Markets are worried over the tension mounting between the US and North Korea and then there are French elections due. As if these were not enough, the soft US economic data further dampened the spirits of the investors. The US dollar went down and so did the bond yields.
The data showed that the retail sales numbers have dropped much more than what was expected in March. This led to the yields of 10-year U.S. Treasuries drop down to the lowest level since November, which was at 2.2% on Thursday, the last working day for markets before a long weekend.
Before the presidential election, the yield was somewhere around 1.85%, but then rose to 2.6% riding on Trump’s promises to fuel the economy through his policy stimulus. He has promised to bring about the tax reforms and increase the infrastructure spending. The markets are however now wary that he will struggle to meet his promises given that he failed to get the legislation on the replacement of Obamacare passed. Thus, there is a growing perception that he will not succeed in increasing the fiscal spending or get the tax reforms passed through the Congress. This has led to putting brakes on the Wall Street indices as well as brought down the bond yields.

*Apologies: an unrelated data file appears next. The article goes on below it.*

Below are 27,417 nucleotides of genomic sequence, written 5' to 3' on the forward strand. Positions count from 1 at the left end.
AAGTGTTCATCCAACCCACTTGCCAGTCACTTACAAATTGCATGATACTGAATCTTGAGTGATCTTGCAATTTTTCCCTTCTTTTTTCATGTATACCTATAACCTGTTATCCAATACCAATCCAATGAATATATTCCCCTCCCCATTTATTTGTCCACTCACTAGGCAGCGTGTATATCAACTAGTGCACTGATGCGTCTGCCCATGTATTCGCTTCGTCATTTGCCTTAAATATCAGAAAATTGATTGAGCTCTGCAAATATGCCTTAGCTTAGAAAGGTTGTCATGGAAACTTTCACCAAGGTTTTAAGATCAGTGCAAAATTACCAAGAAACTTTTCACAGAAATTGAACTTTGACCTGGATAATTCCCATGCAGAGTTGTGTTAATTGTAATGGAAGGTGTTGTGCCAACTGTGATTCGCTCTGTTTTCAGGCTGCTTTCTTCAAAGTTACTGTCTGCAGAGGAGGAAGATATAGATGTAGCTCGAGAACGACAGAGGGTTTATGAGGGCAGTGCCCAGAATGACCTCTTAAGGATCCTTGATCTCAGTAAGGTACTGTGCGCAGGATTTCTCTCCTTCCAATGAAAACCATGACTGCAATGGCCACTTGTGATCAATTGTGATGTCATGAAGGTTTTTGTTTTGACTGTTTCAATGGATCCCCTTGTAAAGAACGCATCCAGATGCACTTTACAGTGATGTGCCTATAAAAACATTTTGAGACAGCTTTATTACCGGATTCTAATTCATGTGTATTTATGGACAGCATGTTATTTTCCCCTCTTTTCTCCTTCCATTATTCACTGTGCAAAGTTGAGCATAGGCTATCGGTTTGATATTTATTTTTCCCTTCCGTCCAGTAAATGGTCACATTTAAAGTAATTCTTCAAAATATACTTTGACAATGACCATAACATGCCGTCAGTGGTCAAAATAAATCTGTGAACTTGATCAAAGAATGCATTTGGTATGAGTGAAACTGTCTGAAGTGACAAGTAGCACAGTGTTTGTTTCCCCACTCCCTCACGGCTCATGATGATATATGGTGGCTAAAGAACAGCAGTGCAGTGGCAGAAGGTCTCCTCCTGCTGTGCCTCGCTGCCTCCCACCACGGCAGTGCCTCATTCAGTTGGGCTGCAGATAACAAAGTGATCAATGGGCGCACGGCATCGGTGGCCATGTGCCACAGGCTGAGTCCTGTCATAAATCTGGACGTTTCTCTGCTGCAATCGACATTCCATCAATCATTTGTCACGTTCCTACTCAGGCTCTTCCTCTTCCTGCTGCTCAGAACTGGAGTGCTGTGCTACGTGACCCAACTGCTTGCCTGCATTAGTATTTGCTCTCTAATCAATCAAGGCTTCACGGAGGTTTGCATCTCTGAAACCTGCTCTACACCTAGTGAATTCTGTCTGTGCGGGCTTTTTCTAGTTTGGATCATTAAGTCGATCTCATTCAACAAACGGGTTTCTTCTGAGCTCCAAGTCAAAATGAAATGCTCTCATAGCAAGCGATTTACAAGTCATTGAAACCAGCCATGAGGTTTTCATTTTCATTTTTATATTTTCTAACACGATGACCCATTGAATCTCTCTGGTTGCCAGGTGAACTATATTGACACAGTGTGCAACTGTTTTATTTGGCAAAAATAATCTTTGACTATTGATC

A senior strategist at Mizuho Securities, Hiroko Iwaki said, “At the moment, it is hard to see any factors that could drive up bond yields. And, compared to U.S. bond yields, which have given up much of their gains after the election, U.S. share prices, having gone through a limited correction, look vulnerable given potential developments in North Korea or the French election.”
On Wednesday, Trump had also made a comment on the US dollar. He said it is getting too strong and that is because people have confidence in him. After his statement, the US dollar dropped 0.7% in a major move. The only statement that markets were relieved to hear was that he said that he does not consider China as a currency manipulator.
The managing director, Kathy Lien at BK Asset Mana said on this statement, “The market had a big reaction, but I think it was an overreaction because (Trump) may just be hedging his bets by making sure that the American public realises he’s not backing down on trade. It’s just that he may not think now is the right time to brand China a currency manipulator.”
The markets are not really sure if Trump really meant what he said about China or is it just another offhand comment.